Risk monitoring and control
Having identified and understood the risks, the central task of managing them is the monitoring and control process. Many project managers and project team
think that once a risk is in the risk register it is managed. Not so: it is merely identified and partly
. It then has to be watched, like a sleeping leopard, so that at the first signs of stirring the project can take action to manage the risk. The key thing is to do something, and the right thing. Risk monitoring and control is the process by which you can watch the leopard of risk and act in the right way when it stirs. Figure 11.7 shows the inputs, tools and techniques and outputs of the process.
Figure 11.7. The risk monitoring and control process
The point of this process is to ensure that the risks in the risk register do not derail the project. (This process is not
with risks not in the register; that is the
of the risk identification process.) A surprising number of projects fall foul of risks in the register that are not properly managed. Adapted from
A surprising number of projects fall foul of risks in the register which are not properly managed. The outputs listed in Figure 11.7 are all aimed at the single end of ensuring that risks in the register do not derail the project. The outputs are reasonably straightforward and self-explanatory. The processes by which they are obtained need more explanation, which is given below.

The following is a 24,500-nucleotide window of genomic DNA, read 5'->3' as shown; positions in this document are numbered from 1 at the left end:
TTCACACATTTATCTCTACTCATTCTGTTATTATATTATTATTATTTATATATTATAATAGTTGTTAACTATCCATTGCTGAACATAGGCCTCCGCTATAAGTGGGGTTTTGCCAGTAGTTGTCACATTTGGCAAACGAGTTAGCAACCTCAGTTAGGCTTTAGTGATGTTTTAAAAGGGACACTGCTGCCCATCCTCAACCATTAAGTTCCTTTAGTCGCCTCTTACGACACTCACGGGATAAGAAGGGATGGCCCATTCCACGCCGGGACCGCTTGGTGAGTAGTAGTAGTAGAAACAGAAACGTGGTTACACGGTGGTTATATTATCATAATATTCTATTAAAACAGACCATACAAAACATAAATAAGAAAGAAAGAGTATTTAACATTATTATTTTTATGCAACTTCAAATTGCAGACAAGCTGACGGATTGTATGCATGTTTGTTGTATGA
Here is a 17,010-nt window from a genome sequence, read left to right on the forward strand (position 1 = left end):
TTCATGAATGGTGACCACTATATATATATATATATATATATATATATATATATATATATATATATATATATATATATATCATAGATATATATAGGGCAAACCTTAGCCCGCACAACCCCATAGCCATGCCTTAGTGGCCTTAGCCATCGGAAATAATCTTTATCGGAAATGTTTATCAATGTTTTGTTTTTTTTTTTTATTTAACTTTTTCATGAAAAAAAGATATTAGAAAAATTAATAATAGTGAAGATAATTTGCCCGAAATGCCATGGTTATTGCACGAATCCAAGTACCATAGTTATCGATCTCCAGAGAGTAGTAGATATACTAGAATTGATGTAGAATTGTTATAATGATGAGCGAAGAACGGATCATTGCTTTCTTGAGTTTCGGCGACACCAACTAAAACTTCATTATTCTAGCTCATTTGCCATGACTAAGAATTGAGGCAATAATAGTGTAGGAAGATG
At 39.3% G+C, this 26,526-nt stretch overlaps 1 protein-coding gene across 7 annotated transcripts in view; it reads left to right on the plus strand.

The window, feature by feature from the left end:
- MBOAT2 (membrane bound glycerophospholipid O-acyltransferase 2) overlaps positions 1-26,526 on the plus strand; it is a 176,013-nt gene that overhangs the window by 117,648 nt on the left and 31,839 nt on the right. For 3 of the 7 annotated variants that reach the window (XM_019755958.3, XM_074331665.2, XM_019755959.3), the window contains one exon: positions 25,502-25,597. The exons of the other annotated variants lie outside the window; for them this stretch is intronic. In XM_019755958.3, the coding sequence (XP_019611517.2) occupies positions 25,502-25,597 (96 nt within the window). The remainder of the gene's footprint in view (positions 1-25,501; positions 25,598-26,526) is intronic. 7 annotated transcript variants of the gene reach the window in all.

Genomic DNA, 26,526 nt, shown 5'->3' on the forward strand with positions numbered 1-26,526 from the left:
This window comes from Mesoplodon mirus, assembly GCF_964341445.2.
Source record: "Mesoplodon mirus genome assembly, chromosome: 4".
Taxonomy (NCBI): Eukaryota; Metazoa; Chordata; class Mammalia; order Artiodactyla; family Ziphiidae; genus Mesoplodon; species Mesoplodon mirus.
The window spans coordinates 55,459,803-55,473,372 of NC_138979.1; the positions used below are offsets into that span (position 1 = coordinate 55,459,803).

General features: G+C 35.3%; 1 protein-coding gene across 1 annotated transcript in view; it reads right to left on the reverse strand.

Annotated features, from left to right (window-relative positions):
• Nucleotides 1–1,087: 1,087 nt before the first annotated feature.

Risk assessment (also known as risk review)
All projects should have regular risk reviews, to check the current validity and
of the risk register and risk management plan overall. Things change, and no matter how good the initial risk identification and analysis work, new factors or changed circumstances may require them to be updated. This is what the risk assessment does. It can be a standing agenda item in regular project management meetings. It may be useful on some occasions to have a project risk review meeting as a stand-alone event.
There are two uses of a risk audit. One is to audit the risk, to have a third party or a friendly outsider come and review the risks and
the responses and management plans for them, and give an opinion. In a large project or one with major health, safety or financial risks, a risk audit may be a regulatory or
requirement. The other use of a risk audit is as a wake-up call to shake people in the project out of their comfortable habits by frightening them. This can be a reasonable control function of the risk audit.
Variance and trend analysis
What was planned progress? What are the actuals? And what is the trend? Is it getting
or better? Often a graph to show trends is a powerful tool for seeing and understanding what is going on in the project, and also for communicating it to others. Earned value is one metric which can be used for variance and trend analysis; others are schedule performance index and cost performance index. These are described in the boxed text.
Each task in the project should add value in some way. Earned value analysis assumes that the value created is in proportion to the planned effort, and so small
add proportionally less value than large ones. It is easy to think of examples where this is clearly not the case, but any other method would be fraught with difficulties over assessing the relative value-add of different sorts of task. At any one time through the life of the project the notional value that has been created is proportional to the percentage of the project that is complete:
Earned value = budget
The original project budget is used in order to obtain a value in dollars,
or euros. If the project is complete then 100% of the budget value has been created, whereas if the project is less than 100% complete a proportionally smaller fraction of the budget can be claimed.